Frank Serpico was a New York City police officer during the late 1960s and early 1970s, a period of time during which corruption was endemic throughout the department. More than patrol officers, who routinely accepted money to ignore certain types of crimes like illegal gambling and zoning violations, plain-clothes officers...
Frank Serpico was a New York City police officer during the late 1960s and early 1970s, a period of time during which corruption was endemic throughout the department. More than patrol officers, who routinely accepted money to ignore certain types of crimes like illegal gambling and zoning violations, plain-clothes officers and detectives were particularly susceptible to offers of money in exchange for either protecting criminal activities or, at a minimum, ignoring known transgressions.
New York City was a crime-infested metropolis during Serpico’s tenure with the police department. Street crimes like muggings, rapes, armed robberies, burglaries, and drug trafficking were rampant. The NYPD, as often occurs in large, densely populated cities, was spread thin, and many officers had grown weary of having arrests dismissed by prosecutors or judges for what officers deemed trivial technicalities but which legal experts understood as transgressions against legal provisions regarding search and seizure and the “right [of suspects] to remain silent” during police interrogations. Additionally, broader societal transformations were changing the attitudes of a lot of people towards law enforcement, with counter-cultural developments influencing public-police relations.
While corruption in the NYPD had been a problem well-before this period, the prevalence of drugs, in particular, made the problem of confronting police corruption even more challenging. Drug money exceeded proceeds from other types of crimes, and traffickers' enormous profits made it easier to subvert law enforcement through bribery.
Some officials within the NYPD were fully cognizant of the scale of corruption endemic throughout the department, but the will to address the problem was seriously lacking up and down the chain of command. Ranking officials chose to remain ignorant out of a sense of loyalty to their officers and to the department. Those officers who considered reporting instances of corruption could face ostracism among their colleagues, or worse. A police officer perceived by his or her peers as disloyal, and this was the case with Frank Serpico, was not only isolated within his or her precinct but could even be denied back-up by other police officers in the midst of a potentially life-threatening incident.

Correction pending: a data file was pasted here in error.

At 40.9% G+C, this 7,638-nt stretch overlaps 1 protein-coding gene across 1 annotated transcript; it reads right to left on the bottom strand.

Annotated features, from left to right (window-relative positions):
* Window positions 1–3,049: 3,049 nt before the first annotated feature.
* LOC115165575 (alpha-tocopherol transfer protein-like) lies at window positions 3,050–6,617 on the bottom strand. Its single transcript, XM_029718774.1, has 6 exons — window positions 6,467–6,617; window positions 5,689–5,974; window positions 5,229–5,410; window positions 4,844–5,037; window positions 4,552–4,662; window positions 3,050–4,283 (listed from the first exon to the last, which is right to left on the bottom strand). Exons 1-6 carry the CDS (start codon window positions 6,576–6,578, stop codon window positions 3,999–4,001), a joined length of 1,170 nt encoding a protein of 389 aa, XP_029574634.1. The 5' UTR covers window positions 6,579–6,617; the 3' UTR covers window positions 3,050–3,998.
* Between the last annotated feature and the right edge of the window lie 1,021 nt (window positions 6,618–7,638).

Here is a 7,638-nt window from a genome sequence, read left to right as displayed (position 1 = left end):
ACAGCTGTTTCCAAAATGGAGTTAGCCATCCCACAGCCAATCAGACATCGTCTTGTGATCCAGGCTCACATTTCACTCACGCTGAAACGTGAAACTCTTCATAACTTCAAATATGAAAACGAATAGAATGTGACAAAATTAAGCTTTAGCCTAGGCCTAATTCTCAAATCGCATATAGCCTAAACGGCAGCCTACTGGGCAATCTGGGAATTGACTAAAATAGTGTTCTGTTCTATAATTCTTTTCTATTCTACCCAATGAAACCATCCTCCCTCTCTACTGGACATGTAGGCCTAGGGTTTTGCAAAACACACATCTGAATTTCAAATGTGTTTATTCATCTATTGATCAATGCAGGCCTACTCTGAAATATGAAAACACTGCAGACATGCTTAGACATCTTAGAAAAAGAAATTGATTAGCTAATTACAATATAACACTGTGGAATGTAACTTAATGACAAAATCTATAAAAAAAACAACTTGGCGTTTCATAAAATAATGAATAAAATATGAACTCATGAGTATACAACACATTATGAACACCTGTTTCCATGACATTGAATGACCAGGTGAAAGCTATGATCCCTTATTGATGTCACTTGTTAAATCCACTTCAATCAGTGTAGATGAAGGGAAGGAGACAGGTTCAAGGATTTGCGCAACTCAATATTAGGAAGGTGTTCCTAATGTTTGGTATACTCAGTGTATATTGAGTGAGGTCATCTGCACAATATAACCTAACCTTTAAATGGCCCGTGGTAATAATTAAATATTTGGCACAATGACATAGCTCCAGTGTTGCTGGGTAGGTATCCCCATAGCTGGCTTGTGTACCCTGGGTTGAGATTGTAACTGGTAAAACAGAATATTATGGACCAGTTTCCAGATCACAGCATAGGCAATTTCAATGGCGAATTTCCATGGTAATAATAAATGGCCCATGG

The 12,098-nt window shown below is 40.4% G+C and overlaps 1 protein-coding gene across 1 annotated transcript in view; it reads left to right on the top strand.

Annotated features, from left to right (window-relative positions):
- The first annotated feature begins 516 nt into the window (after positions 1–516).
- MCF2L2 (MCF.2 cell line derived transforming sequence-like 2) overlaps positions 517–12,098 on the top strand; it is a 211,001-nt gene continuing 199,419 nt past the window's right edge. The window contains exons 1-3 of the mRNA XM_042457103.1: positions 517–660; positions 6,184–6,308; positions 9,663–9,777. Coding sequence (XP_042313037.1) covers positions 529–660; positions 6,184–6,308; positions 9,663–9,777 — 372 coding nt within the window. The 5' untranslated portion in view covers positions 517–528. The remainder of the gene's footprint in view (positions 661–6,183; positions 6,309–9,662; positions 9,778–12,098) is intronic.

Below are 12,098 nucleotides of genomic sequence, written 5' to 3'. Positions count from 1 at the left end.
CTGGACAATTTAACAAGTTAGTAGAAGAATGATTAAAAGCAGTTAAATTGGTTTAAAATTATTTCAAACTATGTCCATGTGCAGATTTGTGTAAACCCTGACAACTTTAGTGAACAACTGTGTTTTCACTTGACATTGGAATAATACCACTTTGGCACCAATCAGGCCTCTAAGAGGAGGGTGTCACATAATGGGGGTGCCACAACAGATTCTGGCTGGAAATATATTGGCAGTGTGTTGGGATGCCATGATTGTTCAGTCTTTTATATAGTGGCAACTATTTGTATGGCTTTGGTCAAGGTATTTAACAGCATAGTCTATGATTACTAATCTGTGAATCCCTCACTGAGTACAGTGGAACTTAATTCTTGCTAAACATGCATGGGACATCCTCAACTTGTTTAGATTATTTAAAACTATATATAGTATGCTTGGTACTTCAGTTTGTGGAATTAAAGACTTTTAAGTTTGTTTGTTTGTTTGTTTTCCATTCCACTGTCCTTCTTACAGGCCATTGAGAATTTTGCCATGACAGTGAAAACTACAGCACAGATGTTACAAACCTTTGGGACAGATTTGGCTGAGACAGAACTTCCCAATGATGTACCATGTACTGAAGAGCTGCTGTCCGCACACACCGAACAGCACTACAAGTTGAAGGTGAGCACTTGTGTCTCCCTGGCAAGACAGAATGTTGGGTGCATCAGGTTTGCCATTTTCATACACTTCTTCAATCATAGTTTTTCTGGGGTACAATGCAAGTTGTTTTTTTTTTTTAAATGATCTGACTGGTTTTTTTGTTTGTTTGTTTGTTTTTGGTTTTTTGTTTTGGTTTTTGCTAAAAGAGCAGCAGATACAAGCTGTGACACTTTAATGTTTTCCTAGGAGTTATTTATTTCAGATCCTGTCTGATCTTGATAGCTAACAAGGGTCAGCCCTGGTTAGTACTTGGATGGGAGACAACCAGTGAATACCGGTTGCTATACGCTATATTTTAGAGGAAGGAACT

Corruption issues were handled by not being handled, at least within the department. That is why outside commissions, most prominently, the Knapp Commission, were established. By subpoenaing witnesses and compelling officers to testify under oath, a small dent was put into the systemic problem of corruption. That subpoena power, however, ran out, and without that authority, the commission’s influence waned.
The NYPD has continued to experience large-scale cases of corruption among its officers. The money that can be attained relative to the average police officer’s salary remains too enticing for some to ignore. The department continues to need to scrutinize its personnel on a more frequent basis, including the use of random polygraph exams to detect instances of dishonesty that reveal underlying corruption. While such policies are expensive, and it can be assumed that the police union would strenuously object, they are necessary.